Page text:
Common signs of imposter syndrome include:
Fear of failure and/or fear of success
Crediting luck (or other external factors) for success
Feeling unworthy of affection
Setting unrealistic goals
Delaying starting or finishing projects
Avoiding feedback at work
7 Ways to stop feeling like a fraud
While it can be frustrating, and debilitating at times, imposter syndrome is not a mental health disorder. A personal experience, it’s linked to thought patterns, self-perception and feelings – which means you can learn to manage and overcome it. Here’s how:
#1 Become self-aware.
Acknowledging that you feel like an imposter is the first step in overcoming it. Learn to recognise the signs of imposter syndrome. Monitor your internal critic; ask yourself how you might support a friend or colleague who minimises their achievements in the same way, then apply the same positive language in your self-talk.
#2 Focus on facts.
While you may feel you’re not ‘good enough’, these feelings are based on fear rather than reality. Dwelling on your shortcomings can make small hurdles seem much bigger than they are. Try to take a step back, focus on the facts – not the narrative you’ve created in your mind – and consider your current situation in a broader context. Ask yourself what actually happened; if this will matter in a week, or a year; and remember that keeping things in perspective will help keep you grounded.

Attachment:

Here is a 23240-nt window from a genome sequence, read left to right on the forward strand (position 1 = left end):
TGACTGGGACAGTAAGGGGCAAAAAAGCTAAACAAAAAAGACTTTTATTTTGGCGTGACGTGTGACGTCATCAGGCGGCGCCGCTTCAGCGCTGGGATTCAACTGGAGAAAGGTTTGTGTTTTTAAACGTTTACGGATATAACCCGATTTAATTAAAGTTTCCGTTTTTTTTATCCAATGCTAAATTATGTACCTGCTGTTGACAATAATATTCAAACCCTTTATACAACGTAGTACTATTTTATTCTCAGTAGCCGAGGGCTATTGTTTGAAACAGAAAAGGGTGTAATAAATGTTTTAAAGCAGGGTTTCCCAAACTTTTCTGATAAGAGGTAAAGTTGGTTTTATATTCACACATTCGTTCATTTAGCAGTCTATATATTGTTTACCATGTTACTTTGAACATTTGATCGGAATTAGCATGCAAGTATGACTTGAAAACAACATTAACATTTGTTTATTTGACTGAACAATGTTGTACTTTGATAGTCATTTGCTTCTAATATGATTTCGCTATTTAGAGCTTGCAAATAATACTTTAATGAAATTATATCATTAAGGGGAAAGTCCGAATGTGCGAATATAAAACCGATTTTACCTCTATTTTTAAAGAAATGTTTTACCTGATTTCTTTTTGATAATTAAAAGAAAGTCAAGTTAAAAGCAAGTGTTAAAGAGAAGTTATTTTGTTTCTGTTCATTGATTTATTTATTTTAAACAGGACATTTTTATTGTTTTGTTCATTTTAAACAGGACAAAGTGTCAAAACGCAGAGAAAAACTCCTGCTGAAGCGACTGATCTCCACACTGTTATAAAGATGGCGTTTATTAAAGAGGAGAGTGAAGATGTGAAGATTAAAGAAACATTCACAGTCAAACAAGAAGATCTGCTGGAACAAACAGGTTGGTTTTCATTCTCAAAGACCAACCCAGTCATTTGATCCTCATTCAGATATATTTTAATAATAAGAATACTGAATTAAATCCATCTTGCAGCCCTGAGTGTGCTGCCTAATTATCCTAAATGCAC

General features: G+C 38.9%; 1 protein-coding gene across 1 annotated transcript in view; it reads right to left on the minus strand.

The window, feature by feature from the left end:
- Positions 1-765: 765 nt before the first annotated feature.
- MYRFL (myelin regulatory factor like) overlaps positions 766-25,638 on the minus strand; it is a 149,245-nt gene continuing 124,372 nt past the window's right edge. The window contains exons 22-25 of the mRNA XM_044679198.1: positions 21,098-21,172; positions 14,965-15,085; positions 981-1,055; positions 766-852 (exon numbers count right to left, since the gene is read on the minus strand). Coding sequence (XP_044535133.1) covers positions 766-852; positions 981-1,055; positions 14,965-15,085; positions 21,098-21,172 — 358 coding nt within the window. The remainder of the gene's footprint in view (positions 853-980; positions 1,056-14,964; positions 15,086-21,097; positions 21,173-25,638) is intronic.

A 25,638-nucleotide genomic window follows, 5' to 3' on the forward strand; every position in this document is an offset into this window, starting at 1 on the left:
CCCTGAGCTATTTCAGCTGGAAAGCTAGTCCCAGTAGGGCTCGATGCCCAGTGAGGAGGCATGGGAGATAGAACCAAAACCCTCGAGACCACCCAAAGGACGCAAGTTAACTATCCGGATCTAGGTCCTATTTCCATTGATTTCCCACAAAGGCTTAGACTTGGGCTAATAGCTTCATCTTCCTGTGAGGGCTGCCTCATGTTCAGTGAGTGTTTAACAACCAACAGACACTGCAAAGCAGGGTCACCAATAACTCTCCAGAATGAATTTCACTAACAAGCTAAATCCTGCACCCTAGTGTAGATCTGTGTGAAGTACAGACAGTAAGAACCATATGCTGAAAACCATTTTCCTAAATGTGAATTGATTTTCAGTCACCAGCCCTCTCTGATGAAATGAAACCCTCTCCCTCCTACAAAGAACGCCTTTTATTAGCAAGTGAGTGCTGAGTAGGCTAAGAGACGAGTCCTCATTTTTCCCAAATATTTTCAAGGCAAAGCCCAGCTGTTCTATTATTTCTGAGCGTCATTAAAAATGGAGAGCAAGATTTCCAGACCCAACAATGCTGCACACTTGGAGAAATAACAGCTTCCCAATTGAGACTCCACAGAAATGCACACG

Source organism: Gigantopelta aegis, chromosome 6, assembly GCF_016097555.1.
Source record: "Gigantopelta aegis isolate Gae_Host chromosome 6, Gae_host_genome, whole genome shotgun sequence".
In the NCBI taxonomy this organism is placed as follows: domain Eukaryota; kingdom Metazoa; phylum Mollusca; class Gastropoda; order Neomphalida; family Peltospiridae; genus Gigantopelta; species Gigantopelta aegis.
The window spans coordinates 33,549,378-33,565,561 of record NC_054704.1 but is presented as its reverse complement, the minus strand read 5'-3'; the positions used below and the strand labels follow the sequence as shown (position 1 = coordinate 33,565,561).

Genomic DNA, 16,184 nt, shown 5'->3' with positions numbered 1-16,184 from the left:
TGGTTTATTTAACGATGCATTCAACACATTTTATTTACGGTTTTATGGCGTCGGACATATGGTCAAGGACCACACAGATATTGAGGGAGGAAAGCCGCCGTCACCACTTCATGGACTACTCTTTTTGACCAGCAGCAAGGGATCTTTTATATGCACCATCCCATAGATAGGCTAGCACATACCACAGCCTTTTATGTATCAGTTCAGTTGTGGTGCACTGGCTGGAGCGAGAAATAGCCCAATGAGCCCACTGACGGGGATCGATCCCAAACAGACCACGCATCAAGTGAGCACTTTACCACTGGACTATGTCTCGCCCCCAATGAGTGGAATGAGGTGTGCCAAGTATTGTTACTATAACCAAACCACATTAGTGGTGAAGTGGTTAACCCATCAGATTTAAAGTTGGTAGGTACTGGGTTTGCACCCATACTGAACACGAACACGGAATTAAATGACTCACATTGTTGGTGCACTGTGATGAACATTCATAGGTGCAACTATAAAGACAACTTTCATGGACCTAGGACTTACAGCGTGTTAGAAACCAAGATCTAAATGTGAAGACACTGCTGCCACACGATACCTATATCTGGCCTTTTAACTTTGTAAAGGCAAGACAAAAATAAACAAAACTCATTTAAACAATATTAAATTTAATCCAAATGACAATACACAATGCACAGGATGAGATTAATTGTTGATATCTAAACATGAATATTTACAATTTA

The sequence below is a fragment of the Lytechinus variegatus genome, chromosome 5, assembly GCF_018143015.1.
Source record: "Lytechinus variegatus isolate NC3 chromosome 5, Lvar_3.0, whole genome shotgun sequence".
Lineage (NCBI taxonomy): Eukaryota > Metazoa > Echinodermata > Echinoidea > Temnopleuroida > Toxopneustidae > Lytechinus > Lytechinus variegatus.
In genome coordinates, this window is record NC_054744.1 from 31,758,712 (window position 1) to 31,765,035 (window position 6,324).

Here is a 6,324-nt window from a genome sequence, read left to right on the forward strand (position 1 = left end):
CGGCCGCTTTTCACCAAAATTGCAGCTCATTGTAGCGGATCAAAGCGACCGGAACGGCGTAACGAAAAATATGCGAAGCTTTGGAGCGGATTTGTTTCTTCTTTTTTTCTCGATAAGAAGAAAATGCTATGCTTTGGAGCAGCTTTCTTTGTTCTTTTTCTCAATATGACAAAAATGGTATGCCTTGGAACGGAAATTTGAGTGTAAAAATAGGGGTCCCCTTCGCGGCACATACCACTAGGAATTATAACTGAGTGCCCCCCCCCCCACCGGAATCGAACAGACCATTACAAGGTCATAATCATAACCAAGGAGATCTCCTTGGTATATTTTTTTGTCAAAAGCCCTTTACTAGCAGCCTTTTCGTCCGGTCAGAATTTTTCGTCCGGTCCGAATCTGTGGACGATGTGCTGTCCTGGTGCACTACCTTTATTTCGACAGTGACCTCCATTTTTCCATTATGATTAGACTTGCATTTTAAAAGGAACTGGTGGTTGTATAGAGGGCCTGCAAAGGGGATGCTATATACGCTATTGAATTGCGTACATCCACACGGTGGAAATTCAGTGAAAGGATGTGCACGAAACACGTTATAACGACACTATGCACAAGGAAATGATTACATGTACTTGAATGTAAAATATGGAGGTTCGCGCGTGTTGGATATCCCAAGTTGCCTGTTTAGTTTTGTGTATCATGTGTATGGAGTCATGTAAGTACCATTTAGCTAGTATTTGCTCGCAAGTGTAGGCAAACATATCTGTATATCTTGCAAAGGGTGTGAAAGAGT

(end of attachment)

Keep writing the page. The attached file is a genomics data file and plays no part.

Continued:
#3 Let go of perfectionism.
Holding on to the need to be perfect sets you up for failure. Accept that everybody makes mistakes, and don’t be hard on yourself when you do. Instead, try seeing yourself as a work in progress, and your ‘failure’ as an opportunity to learn – in getting things wrong, you’ll develop new skills and build your resilience which, ultimately, will move you toward the success you’re seeking.
#4 Be realistic in your expectations.
Holding yourself to impossible standards for success sets you up to fall short, which can leave you feeling defeated and incompetent. By adjusting your standards slightly, you’ll make it easier to see your success. Rather than focusing on what you can’t do or haven’t achieved, keep track of your progress, which will help keep you motivated and feeling positive.
#5 Celebrate your accomplishments.
While focusing on what you didn’t achieve will amplify self-doubt, celebrating your accomplishments – big or small – will direct your focus to the positives.